The Genesis Code: Overall Review

I recently watched the Genesis Code, which is a 2010 movie.  The movie explores the question of whether science and Genesis 1 are compatible.

I’m glad that I finally got to see it, for I was curious about it when I first watched its trailer online.  I learned about it as a result of doing an online search about Catherine Hicks, whom I love in Star Trek IV and 7th Heaven.  I wanted to see if she was in anything lately, and I saw that she was in the Genesis Code.  I also noticed that Fred Thompson, a 2008 Republican candidate for President, was in the movie, and, being someone who doesn’t watch much Law and Order, I wanted to see how good of an actor he was.   Later, I learned that actor Ernest Borgnine was in it as well, and I loved Borgnine in the 1955 movie Marty and the two-parter Little House on the Prairie episode, “The Lord Is My Shepherd” (see my post about Borgnine here).  Another noteworthy actor in the Genesis Code was Louise Fletcher, who won an Academy Award for playing the chilling Nurse Ratched in the 1973 movie, One Flew Over the Cuckoo’s Nest.

To be honest, when I first saw the trailer for the Genesis Code, I thought that it might be a Christian movie, but I was not entirely sure.  It looked to me like it might be an impartial exploration of the question of origins, with strong religious and skeptical characters.  After seeing it, and after learning about the immense support that elements of the right-wing gave to it (see here and here), I now know that it’s a Christian movie.  Moreover, the guy who plays the pastor in the movie, Jerry Zandstra, is the President of the company that produced The Genesis Code, American Epic Entertainment.  Zandstra, as you can see from the wikipedia article about him, is a minister and has a history in Republican politics.  See here for his thoughts on the film.

The thing is, this movie cannot be characterized as young-earth creationist propaganda.  Actually, it’s point is that science and Genesis 1 are compatible because time is relative, and so a day to God may be a much longer time for human beings.  The movie is essentially acknowledging an old earth.  And it also makes the point that the sequence of creation in Genesis 1 is similar to what science says about the order in which things came to be.  Moreover, the movie does not say that dinosaurs co-existed with human beings, but it places the existence and extinction of dinosaurs within the sixth “day” of creation, the sixth day being from 250 million years ago to the time of Adam.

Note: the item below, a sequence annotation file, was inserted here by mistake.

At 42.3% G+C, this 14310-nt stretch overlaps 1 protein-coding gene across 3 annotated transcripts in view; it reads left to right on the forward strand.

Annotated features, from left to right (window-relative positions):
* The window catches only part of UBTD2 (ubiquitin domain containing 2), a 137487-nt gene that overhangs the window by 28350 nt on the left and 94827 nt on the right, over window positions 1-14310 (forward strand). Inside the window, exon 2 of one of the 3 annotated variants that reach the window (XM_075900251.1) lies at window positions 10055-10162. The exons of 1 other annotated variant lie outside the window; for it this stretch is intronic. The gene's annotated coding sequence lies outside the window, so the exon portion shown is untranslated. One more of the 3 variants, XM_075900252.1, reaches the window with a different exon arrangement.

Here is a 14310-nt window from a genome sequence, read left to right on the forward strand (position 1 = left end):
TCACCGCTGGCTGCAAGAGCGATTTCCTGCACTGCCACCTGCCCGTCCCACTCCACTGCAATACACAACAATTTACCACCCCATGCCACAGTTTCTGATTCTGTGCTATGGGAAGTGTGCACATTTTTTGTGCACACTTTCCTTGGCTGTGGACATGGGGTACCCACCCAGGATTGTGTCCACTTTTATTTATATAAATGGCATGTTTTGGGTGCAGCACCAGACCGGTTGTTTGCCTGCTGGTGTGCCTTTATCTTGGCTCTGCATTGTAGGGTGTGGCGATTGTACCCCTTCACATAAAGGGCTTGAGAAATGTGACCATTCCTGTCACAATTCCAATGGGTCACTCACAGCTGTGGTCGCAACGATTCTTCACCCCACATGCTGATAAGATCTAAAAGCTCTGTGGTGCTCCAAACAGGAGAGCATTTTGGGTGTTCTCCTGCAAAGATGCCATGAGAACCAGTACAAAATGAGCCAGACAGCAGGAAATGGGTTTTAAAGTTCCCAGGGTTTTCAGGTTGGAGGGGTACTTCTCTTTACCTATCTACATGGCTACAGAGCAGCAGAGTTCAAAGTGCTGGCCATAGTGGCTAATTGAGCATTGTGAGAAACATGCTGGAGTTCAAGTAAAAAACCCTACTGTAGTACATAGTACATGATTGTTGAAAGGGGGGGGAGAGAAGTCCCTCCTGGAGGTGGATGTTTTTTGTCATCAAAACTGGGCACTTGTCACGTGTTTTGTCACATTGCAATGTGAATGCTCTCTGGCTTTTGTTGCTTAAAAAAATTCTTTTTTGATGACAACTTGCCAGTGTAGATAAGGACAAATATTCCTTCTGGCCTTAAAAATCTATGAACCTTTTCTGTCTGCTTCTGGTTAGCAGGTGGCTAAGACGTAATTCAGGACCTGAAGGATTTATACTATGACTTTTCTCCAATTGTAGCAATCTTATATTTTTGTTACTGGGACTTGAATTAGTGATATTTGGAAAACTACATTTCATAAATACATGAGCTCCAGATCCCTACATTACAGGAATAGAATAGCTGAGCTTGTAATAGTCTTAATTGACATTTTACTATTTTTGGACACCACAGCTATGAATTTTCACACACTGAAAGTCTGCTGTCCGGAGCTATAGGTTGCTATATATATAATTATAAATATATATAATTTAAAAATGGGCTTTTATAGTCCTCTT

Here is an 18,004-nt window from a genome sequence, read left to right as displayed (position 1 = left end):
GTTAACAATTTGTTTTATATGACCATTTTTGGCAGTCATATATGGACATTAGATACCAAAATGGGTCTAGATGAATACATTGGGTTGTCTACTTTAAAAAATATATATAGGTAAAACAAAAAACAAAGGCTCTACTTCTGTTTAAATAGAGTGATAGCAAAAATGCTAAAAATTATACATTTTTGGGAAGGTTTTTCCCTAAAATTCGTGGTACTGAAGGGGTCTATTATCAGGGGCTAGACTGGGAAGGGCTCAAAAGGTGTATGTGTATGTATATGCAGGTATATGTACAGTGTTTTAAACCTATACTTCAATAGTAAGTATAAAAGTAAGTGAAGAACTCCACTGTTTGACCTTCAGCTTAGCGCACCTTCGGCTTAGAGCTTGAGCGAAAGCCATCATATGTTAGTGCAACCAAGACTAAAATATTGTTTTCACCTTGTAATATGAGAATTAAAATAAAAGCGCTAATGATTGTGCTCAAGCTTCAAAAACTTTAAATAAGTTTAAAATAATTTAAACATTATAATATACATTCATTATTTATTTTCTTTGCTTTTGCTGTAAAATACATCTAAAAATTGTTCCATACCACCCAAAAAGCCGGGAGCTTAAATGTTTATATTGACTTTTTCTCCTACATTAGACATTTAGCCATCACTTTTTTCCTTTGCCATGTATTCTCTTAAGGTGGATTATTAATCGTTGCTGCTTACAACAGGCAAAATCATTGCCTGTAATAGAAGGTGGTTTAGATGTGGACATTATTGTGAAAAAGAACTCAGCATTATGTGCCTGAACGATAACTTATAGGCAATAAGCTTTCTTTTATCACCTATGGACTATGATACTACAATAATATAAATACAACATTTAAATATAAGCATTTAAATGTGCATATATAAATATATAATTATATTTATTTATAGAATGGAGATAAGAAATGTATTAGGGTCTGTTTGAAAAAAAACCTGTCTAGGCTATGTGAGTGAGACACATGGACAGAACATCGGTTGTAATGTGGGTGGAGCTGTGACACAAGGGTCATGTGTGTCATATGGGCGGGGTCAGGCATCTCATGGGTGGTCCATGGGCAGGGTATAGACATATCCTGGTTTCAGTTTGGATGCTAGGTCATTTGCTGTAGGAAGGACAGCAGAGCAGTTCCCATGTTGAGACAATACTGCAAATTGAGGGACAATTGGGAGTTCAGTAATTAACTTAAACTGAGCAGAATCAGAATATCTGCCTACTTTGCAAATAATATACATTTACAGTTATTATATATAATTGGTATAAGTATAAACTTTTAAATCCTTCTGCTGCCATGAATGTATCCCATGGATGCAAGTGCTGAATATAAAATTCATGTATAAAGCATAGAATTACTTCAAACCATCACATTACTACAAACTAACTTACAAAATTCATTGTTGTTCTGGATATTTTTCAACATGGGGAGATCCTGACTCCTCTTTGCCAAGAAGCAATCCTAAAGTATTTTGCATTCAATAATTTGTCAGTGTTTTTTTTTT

Tomorrow, I’ll have a post addressing the question of whether the film fudges on science or Genesis 1 to make the two agree.  I think that it does, in a sense, and yet I am pleased that conservative Christians have become excited about a film that has such a progressive approach to the issue of science and Genesis 1 (though the movie has had its share of conservative Christian critics—-see here and here).  I wish that the film had gone a step further and affirmed the theory of evolution, but, unfortunately, it had a couple of swipes against macro-evolution, some of them pretty misinformed (i.e., humans descended from apes), and some of them exemplifying standard creationist or Intelligent Design arguments against macro-evolution.  But the scene in which the pastor, scientists, and students are talking about the age of the earth and the sequence of events in the universe’s history makes the movie worth watching (although I could have done without the Christian protagonist smugly saying at the end of the discussion that science has caught up with the Bible).  I wish I could find the entire scene online, but here is a YouTube video that contains pieces of it.

As far as the rest of the movie was concerned, I thought that it was way too long, but there were a couple of gems.  First, there was the scene in which a skeptical youth is talking with the pastor about faith.  The youth is saying that he was convinced by the presentation about the harmony between science and Genesis 1, but he expected for faith to be a heart-issue rather than something that proceeded from hard intellectual work.  The pastor responds that people come to faith in different ways, some of them pretty mundane.  I appreciated this scene because it highlights that one does not have to believe in God as a result of a flashy experience, as some evangelicals seem to imply.

Second, while I didn’t care for most of the inane banter in the movie, I did like one scene near the end, as one of the characters refers to the TNT movie Purgatory, in which an angel said that the creator is tough, but not blind.  I love Purgatory, and I’m glad there are other fans out there!

I’ll be writing another post about this movie tomorrow, and maybe more posts after that.  We’ll see!

About jamesbradfordpate

My name is James Pate. This blog is about my journey. I read books. I watch movies and TV shows. I go to church. I try to find meaning. And, when I can’t do that, I just talk about stuff that I find interesting. I have degrees in fields of religious studies. I have an M.Phil. in the History of Biblical Interpretation from Hebrew Union College in Cincinnati, Ohio. I also have an M.A. in Hebrew Bible from Jewish Theological Seminary, an M.Div. from Harvard Divinity School, and a B.A. from DePauw University.
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